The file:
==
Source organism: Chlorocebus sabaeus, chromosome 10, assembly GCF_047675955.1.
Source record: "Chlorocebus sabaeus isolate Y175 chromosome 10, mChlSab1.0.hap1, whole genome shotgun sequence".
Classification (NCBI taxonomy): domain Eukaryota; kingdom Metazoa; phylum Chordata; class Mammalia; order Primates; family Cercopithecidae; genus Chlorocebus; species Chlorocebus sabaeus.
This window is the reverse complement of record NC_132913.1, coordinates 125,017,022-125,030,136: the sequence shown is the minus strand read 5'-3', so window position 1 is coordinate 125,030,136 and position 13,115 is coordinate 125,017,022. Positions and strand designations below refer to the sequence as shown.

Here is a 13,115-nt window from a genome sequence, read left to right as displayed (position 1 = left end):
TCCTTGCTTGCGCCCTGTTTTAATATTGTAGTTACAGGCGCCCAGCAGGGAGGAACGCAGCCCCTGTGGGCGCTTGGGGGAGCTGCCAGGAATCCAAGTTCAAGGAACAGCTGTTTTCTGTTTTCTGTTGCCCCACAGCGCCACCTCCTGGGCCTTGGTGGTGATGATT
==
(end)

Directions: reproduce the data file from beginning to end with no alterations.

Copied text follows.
Source organism: Chlorocebus sabaeus, chromosome 10, assembly GCF_047675955.1.
Source record: "Chlorocebus sabaeus isolate Y175 chromosome 10, mChlSab1.0.hap1, whole genome shotgun sequence".
Classification (NCBI taxonomy): domain Eukaryota; kingdom Metazoa; phylum Chordata; class Mammalia; order Primates; family Cercopithecidae; genus Chlorocebus; species Chlorocebus sabaeus.
This window is the reverse complement of record NC_132913.1, coordinates 125,017,022-125,030,136: the sequence shown is the minus strand read 5'-3', so window position 1 is coordinate 125,030,136 and position 13,115 is coordinate 125,017,022. Positions and strand designations below refer to the sequence as shown.

Here is a 13,115-nt window from a genome sequence, read left to right as displayed (position 1 = left end):
TCCTTGCTTGCGCCCTGTTTTAATATTGTAGTTACAGGCGCCCAGCAGGGAGGAACGCAGCCCCTGTGGGCGCTTGGGGGAGCTGCCAGGAATCCAAGTTCAAGGAACAGCTGTTTTCTGTTTTCTGTTGCCCCACAGCGCCACCTCCTGGGCCTTGGTGGTGATGATT